The clinical management of critical (>3cm) defects in bone from traumatic injuries remains a major challenge for both amputation and limb salvage cases. Thus, the quest for a practical adjuvant therapy, such as teriparatide (PTH{1-34}), remains a high priority. Despite extensive work concluding that PTH{1-34} is effective in small animal models of fracture healing, success in translating this technology into a human therapy remains elusive. To this end we have made remarkable progress during the initial funding period of this CORT by developing a computerized tomography (CT) outcome measure (Union Ratio) that correlates with torsional biomechanics;and clinical cone beam (CB) CT with metal artifact suppression to quantify massive allograft healing in dogs and humans. Now we propose to perform a definitive large animal study (canine femoral defect), with translational outcome measures to formally establish PTH{1-34} efficacy in a clinically relevant model of challenging bone healing. Two cohorts of skeletally mature dogs will be studied to evaluate PTH{1-34} effects on femoral allograft healing.
In Aim 1 the dogs will be randomized to placebo or PTH{1-34} treatments, followed by longitudinal CB-CT, and sacrificed at 8-weeks or 6-months to assess eariy and mature allograft healing. The primary outcome will establish PTH{1-34} effects on ex vivo torsional biomechanics (stiffness and torque to failure), and the secondary outcomes, including histomorphometry. will establish PTH{1-34} effects on in vivo radiology (Union Ratio and bone volume).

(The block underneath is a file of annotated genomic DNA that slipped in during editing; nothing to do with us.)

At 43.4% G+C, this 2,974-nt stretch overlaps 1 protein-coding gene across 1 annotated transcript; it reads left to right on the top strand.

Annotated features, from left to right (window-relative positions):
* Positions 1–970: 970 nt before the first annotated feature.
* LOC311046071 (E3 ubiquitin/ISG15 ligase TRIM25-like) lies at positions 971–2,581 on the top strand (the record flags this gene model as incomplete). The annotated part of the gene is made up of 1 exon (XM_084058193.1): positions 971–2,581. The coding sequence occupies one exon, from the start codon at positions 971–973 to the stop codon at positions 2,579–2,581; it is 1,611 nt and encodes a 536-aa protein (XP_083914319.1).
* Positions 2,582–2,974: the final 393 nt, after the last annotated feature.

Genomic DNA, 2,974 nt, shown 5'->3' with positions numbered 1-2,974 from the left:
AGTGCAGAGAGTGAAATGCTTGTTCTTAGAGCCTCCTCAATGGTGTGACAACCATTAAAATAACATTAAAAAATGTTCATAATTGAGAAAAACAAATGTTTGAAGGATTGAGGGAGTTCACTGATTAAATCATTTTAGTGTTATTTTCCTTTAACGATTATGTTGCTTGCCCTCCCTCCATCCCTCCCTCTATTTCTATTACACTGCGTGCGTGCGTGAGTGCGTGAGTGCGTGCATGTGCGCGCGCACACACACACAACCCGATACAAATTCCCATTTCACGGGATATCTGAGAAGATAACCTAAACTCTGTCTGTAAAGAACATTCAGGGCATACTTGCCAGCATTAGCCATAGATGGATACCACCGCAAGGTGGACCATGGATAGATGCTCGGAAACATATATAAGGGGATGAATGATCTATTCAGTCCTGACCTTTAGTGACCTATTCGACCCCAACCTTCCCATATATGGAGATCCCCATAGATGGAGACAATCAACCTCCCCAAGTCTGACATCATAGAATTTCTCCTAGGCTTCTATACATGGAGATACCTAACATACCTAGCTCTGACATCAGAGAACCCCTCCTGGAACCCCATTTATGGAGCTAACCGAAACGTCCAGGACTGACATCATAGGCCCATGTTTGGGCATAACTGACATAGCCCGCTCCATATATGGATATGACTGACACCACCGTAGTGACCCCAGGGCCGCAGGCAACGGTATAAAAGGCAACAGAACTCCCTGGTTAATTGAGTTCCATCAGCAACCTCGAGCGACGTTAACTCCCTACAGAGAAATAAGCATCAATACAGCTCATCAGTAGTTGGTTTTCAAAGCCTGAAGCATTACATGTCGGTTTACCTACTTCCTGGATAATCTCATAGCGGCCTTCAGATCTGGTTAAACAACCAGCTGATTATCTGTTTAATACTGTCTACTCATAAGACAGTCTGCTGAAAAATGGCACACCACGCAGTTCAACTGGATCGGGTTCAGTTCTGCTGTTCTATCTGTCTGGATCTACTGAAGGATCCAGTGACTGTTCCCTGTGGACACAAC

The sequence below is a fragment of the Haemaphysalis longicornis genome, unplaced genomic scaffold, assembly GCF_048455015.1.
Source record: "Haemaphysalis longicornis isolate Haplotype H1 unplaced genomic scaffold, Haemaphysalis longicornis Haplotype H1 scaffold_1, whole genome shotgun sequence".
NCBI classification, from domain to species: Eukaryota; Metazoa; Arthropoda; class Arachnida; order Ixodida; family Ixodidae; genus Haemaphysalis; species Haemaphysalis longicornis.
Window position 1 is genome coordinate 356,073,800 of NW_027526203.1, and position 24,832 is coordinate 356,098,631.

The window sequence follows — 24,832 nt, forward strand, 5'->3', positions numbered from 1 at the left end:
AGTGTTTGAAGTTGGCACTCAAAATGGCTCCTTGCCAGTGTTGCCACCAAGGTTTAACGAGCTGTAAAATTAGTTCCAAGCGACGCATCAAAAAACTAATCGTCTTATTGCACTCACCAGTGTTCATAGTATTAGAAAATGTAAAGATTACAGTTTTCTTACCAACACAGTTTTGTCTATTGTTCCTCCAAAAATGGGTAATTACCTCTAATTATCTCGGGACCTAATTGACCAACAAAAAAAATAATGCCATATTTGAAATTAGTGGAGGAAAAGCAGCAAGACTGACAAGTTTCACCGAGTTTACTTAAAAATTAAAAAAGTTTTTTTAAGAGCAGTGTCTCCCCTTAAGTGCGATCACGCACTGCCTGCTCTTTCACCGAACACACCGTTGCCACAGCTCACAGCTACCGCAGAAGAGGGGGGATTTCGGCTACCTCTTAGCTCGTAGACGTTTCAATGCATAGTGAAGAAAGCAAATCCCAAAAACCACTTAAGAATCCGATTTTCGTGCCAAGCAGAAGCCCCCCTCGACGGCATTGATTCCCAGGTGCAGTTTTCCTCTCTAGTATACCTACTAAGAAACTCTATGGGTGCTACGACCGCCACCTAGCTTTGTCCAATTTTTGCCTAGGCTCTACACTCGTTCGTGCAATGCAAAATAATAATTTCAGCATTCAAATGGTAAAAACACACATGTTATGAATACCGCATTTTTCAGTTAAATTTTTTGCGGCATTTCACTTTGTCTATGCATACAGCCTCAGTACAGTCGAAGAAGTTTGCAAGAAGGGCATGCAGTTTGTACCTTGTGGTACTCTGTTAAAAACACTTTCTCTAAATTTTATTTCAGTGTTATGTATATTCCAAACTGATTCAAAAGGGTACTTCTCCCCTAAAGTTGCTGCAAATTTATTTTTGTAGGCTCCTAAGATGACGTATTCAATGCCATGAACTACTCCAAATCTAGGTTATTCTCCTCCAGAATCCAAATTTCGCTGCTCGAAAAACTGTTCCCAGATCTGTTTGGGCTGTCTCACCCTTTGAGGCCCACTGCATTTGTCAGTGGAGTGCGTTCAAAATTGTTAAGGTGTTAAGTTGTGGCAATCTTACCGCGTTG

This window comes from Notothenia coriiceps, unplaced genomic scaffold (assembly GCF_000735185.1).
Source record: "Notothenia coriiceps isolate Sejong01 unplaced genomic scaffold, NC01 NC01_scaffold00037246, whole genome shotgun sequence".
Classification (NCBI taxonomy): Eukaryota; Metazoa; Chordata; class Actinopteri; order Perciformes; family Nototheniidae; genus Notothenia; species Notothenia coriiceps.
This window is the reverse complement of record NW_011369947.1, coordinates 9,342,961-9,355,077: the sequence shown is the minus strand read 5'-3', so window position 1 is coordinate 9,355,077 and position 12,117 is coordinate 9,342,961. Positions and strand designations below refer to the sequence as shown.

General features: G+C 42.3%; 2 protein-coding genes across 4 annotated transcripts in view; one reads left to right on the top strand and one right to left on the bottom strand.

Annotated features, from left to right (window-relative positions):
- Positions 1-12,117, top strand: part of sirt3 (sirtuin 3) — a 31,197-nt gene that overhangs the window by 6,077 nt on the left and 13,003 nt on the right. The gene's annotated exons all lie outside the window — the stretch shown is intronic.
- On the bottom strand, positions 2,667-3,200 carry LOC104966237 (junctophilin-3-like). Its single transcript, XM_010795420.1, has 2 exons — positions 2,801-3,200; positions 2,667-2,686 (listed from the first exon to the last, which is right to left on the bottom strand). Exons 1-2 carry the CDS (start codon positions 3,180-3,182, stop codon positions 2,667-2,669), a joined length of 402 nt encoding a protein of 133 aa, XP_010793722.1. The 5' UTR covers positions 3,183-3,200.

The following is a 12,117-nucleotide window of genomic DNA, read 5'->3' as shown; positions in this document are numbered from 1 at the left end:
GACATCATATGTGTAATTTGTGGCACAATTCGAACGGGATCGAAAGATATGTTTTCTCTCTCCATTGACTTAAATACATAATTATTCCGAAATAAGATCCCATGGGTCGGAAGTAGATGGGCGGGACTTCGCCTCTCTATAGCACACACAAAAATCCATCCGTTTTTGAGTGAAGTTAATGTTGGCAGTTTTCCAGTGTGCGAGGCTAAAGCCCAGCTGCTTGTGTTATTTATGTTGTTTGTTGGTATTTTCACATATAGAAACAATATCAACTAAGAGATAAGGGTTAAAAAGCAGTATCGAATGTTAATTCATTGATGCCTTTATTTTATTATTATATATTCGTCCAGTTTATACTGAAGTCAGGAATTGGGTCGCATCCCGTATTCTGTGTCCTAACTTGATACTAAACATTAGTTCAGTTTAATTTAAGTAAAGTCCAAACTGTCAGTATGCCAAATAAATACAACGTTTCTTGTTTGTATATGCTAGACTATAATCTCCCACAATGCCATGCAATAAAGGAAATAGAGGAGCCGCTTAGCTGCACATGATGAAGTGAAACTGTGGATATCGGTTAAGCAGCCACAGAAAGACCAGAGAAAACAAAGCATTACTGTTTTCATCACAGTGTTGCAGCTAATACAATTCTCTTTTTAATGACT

In Aim 2 we will use these data to demonstrate that the Union Ratio correlates significantly with fracture healing (torsional biomechanics) compared to the current clinical standard of subjective x-ray scoring. Finally, in Aim 3 we will complete the ongoing clinical pilot of the natural history of human massive allograft healing determined by CB-CT at 0.5, 8 and 18-months. Union Ratios will be quantified from these data to derive a power calculation for a PTH{1-34} efficacy clinical trial in limb salvage patients.

Public Health Relevance

The clinical management of critical (>3cm) defects in bone from traumatic injuries remains a major challenge for both amputation and limb salvage cases, which continue to have poor outcomes despite their great costs. Based on the remarkable preclinical results of teriparatide (PTH{1-34}) in rodent models of bone healing, and anecdotal evidence from off-label treatment of fracture non-union patients, here we propose a definitive large animal study to formally prove whether or not this drug is useful as an adjuvant therapy for massive allografting of critical defects in bone.

Agency
National Institute of Health (NIH)
Institute
National Institute of Arthritis and Musculoskeletal and Skin Diseases (NIAMS)
Type
Specialized Center (P50)
Project #
2P50AR054041-06A1
Application #
8344380
Study Section
Special Emphasis Panel (ZAR1-KM (M1))
Project Start
2012-08-16
Project End
2017-07-31
Budget Start
2012-08-16
Budget End
2013-07-31
Support Year
6
Fiscal Year
2012
Total Cost
$349,624
Indirect Cost
$120,228
Name
University of Rochester
Department
Type
DUNS #
041294109
City
Rochester
State
NY
Country
United States
Zip Code
14627
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